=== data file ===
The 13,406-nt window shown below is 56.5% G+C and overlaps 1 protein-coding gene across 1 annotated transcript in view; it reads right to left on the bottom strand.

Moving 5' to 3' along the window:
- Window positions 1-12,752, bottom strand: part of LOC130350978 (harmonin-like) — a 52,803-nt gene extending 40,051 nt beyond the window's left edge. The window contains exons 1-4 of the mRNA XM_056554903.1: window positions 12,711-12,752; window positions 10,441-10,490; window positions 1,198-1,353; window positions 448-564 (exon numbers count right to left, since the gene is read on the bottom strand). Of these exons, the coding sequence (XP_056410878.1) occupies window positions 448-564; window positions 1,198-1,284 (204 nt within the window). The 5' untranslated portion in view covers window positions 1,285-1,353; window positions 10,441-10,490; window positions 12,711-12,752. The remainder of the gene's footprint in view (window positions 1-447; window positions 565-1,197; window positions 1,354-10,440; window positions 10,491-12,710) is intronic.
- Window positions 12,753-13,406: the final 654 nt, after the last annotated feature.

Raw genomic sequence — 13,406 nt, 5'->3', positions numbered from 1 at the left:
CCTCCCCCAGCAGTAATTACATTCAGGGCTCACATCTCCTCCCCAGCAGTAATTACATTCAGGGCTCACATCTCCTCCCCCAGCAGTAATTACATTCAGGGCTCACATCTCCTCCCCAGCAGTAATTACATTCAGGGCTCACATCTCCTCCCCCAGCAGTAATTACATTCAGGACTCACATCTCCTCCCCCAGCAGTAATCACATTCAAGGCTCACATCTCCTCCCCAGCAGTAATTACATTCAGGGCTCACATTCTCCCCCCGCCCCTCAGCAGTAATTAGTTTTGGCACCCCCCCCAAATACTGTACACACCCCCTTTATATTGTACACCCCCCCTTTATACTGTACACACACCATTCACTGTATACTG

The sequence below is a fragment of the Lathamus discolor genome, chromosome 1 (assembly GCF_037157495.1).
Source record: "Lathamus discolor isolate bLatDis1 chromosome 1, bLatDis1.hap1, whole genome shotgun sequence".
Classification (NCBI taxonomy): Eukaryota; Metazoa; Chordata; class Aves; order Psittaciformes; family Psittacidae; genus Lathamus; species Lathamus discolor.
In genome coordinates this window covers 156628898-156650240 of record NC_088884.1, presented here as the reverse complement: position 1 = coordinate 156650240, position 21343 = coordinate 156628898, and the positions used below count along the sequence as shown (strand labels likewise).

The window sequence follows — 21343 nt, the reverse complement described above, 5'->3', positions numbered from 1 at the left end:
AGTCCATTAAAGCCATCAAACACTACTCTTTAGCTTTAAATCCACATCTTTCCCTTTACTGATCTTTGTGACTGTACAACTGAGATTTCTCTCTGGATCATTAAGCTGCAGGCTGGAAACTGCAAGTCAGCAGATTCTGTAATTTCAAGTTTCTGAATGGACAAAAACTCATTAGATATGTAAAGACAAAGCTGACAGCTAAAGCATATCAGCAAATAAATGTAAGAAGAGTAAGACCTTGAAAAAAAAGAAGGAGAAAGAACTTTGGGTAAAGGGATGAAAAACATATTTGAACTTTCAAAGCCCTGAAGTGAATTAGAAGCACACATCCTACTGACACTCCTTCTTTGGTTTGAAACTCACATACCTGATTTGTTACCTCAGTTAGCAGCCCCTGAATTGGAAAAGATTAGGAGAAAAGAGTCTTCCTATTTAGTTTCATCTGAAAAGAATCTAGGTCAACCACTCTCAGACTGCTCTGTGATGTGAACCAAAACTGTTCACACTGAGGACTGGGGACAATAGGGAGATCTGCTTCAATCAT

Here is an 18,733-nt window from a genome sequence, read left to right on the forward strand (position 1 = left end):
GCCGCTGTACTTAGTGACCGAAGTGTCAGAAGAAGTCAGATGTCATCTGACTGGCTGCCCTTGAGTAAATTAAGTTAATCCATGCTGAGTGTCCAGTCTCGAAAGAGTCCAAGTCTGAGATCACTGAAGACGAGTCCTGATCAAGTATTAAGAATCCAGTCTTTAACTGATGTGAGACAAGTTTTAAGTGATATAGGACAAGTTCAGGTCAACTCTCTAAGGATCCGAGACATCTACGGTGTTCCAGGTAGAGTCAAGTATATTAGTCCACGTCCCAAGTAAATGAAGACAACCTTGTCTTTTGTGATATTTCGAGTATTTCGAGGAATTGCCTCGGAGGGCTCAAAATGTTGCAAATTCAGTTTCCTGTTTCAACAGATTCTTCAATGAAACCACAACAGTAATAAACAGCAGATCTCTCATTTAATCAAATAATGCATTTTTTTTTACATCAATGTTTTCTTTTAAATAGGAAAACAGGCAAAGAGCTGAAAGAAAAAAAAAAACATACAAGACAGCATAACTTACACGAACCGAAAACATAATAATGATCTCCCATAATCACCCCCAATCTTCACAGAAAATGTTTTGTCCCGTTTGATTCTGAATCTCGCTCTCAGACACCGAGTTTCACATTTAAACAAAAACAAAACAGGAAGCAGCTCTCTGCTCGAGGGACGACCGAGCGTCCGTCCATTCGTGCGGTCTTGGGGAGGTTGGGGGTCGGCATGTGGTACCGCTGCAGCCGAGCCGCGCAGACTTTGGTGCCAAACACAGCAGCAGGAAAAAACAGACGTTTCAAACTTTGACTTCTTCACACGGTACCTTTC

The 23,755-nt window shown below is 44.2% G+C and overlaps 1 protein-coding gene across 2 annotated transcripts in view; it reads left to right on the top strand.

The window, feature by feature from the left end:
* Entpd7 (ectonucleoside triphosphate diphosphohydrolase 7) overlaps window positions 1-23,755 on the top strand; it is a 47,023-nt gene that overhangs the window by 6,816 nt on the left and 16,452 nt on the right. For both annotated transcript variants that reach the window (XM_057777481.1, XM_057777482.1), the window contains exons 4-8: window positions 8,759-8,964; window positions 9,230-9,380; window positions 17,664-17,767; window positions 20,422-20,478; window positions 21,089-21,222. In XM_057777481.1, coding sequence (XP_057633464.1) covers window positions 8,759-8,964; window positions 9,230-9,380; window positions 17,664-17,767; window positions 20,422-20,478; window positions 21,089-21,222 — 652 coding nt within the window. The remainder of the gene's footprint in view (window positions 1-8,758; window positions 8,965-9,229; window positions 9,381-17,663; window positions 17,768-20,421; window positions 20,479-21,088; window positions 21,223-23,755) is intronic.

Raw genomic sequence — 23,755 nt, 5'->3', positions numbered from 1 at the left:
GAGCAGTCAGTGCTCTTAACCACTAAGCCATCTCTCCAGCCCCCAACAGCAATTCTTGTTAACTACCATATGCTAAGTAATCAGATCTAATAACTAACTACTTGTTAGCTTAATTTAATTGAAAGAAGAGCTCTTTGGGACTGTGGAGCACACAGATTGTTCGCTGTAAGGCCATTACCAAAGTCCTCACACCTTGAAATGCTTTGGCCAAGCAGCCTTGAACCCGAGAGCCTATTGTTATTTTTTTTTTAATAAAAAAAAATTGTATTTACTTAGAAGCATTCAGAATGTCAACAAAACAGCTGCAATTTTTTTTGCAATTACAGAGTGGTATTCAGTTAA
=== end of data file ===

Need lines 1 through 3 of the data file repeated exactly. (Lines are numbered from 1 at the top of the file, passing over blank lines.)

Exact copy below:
The 13,406-nt window shown below is 56.5% G+C and overlaps 1 protein-coding gene across 1 annotated transcript in view; it reads right to left on the bottom strand.

Moving 5' to 3' along the window:
- Window positions 1-12,752, bottom strand: part of LOC130350978 (harmonin-like) — a 52,803-nt gene extending 40,051 nt beyond the window's left edge. The window contains exons 1-4 of the mRNA XM_056554903.1: window positions 12,711-12,752; window positions 10,441-10,490; window positions 1,198-1,353; window positions 448-564 (exon numbers count right to left, since the gene is read on the bottom strand). Of these exons, the coding sequence (XP_056410878.1) occupies window positions 448-564; window positions 1,198-1,284 (204 nt within the window). The 5' untranslated portion in view covers window positions 1,285-1,353; window positions 10,441-10,490; window positions 12,711-12,752. The remainder of the gene's footprint in view (window positions 1-447; window positions 565-1,197; window positions 1,354-10,440; window positions 10,491-12,710) is intronic.